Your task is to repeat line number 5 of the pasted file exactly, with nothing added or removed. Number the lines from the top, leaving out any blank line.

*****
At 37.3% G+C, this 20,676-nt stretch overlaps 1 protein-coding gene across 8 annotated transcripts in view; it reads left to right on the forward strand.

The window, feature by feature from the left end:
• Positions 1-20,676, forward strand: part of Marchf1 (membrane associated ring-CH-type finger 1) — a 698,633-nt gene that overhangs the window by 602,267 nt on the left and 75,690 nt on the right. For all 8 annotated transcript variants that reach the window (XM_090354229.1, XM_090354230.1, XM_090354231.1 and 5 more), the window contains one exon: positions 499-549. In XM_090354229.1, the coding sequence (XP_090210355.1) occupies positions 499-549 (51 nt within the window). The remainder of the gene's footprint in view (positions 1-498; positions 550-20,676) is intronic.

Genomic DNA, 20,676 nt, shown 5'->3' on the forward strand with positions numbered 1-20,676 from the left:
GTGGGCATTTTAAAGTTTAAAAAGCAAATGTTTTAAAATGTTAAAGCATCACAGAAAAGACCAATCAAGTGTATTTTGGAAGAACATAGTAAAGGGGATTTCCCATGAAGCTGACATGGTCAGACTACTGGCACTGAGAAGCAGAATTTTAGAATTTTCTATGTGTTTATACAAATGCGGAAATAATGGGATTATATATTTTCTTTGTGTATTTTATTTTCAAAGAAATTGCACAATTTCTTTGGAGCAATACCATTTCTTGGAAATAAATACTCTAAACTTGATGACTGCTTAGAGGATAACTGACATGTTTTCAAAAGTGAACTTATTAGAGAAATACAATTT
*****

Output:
GTGGGCATTTTAAAGTTTAAAAAGCAAATGTTTTAAAATGTTAAAGCATCACAGAAAAGACCAATCAAGTGTATTTTGGAAGAACATAGTAAAGGGGATTTCCCATGAAGCTGACATGGTCAGACTACTGGCACTGAGAAGCAGAATTTTAGAATTTTCTATGTGTTTATACAAATGCGGAAATAATGGGATTATATATTTTCTTTGTGTATTTTATTTTCAAAGAAATTGCACAATTTCTTTGGAGCAATACCATTTCTTGGAAATAAATACTCTAAACTTGATGACTGCTTAGAGGATAACTGACATGTTTTCAAAAGTGAACTTATTAGAGAAATACAATTT